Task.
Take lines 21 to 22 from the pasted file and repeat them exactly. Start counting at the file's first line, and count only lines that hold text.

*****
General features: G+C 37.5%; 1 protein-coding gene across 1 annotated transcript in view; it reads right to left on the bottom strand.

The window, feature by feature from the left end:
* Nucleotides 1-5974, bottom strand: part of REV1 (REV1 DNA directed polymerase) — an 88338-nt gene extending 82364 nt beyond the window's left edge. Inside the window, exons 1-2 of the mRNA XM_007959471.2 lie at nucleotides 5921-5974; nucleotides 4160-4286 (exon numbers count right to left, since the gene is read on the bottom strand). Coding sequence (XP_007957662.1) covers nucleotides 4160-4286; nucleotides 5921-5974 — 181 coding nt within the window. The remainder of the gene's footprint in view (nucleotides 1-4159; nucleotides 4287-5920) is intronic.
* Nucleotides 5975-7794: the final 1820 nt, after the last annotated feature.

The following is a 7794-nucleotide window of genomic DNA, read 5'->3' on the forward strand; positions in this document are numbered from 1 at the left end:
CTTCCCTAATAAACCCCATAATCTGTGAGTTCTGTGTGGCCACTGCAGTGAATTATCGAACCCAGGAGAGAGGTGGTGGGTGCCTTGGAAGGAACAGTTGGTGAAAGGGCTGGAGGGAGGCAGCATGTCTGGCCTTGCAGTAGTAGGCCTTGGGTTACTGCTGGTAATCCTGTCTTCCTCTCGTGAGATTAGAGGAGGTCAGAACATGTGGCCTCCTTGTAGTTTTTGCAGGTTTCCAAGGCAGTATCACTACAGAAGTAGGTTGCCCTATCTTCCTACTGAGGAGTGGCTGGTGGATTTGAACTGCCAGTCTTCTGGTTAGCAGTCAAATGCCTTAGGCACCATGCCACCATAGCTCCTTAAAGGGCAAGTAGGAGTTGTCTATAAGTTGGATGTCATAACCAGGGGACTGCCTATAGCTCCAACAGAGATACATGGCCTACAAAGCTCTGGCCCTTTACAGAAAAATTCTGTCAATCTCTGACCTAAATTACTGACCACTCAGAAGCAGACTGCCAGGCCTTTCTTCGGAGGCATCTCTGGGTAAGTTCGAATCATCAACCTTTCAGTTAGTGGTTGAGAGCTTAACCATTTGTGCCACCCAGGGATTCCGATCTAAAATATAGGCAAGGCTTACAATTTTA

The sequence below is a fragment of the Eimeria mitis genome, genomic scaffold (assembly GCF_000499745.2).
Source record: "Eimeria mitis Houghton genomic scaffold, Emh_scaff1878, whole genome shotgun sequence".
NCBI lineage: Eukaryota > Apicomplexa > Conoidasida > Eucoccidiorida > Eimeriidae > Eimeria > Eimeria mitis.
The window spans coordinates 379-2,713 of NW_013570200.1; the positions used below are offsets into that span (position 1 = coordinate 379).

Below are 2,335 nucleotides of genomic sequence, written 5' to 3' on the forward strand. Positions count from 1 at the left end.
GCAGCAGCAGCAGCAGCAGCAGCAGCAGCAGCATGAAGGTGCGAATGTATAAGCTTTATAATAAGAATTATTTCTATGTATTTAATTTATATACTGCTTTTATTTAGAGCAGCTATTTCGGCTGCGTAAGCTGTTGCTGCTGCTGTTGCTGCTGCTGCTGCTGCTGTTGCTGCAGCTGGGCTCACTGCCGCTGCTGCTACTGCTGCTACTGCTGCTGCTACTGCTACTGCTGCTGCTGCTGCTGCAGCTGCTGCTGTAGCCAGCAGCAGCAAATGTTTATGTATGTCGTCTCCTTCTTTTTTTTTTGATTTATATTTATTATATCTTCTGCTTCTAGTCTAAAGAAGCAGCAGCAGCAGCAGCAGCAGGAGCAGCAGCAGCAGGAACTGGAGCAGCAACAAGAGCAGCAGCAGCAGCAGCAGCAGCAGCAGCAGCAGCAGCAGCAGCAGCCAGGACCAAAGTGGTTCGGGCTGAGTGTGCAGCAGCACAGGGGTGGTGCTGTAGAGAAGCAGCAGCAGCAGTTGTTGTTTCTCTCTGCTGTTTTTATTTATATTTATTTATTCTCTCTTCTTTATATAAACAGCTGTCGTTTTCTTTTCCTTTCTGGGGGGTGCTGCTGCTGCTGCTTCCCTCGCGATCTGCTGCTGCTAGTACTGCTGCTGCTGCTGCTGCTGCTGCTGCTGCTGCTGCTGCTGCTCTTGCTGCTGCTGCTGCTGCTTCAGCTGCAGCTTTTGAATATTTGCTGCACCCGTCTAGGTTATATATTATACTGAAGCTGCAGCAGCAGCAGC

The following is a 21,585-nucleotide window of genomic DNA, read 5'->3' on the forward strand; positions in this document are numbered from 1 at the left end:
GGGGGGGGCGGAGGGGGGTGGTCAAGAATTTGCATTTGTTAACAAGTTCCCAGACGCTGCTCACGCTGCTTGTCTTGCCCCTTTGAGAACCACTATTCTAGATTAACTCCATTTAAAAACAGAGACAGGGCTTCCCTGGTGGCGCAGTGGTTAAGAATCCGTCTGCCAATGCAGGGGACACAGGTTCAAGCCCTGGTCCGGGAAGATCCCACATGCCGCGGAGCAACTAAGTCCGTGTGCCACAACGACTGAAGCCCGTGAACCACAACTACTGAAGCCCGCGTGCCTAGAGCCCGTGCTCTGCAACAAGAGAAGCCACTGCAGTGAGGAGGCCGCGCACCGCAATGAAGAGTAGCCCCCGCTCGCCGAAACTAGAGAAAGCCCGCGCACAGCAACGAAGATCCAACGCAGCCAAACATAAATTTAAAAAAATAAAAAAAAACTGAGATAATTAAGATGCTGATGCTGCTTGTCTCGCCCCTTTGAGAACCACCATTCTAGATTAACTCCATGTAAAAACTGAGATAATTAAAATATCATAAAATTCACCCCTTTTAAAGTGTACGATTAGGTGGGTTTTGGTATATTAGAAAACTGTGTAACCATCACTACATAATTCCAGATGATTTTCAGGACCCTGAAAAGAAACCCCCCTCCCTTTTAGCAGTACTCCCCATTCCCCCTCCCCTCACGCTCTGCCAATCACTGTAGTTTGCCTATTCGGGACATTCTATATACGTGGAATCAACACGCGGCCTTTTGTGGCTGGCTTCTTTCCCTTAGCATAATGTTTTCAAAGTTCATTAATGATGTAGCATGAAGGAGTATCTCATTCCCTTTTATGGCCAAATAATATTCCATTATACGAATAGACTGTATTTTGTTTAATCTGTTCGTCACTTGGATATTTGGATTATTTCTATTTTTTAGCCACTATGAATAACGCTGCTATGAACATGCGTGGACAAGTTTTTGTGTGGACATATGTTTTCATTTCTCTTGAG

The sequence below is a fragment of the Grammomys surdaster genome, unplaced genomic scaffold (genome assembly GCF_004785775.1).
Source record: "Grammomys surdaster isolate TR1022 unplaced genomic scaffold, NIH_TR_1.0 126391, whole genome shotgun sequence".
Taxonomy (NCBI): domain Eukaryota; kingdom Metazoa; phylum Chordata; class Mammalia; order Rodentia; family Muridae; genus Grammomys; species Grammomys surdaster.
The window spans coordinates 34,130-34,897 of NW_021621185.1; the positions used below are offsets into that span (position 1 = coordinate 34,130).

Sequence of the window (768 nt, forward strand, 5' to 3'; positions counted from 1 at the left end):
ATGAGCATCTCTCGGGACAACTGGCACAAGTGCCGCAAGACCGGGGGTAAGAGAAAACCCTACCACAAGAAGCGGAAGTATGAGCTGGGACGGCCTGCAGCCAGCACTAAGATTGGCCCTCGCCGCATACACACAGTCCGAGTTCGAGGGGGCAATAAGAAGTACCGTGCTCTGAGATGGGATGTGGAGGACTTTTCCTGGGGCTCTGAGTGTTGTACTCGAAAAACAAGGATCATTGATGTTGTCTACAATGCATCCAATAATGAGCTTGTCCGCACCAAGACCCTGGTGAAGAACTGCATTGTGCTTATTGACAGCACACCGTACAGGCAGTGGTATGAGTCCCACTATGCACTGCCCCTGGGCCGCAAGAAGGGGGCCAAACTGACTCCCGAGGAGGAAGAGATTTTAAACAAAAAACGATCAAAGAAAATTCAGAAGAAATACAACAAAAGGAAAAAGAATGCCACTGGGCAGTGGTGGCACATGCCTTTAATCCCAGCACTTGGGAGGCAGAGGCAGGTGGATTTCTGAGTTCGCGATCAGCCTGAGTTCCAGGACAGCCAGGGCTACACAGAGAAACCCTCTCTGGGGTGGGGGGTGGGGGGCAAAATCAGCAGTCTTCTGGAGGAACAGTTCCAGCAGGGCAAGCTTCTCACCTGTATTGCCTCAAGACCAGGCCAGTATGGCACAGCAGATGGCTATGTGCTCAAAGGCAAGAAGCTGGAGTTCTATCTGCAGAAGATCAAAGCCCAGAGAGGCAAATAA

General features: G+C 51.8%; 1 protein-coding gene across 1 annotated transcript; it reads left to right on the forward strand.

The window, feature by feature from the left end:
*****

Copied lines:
General features: G+C 51.8%; 1 protein-coding gene across 1 annotated transcript; it reads left to right on the forward strand.

The window, feature by feature from the left end: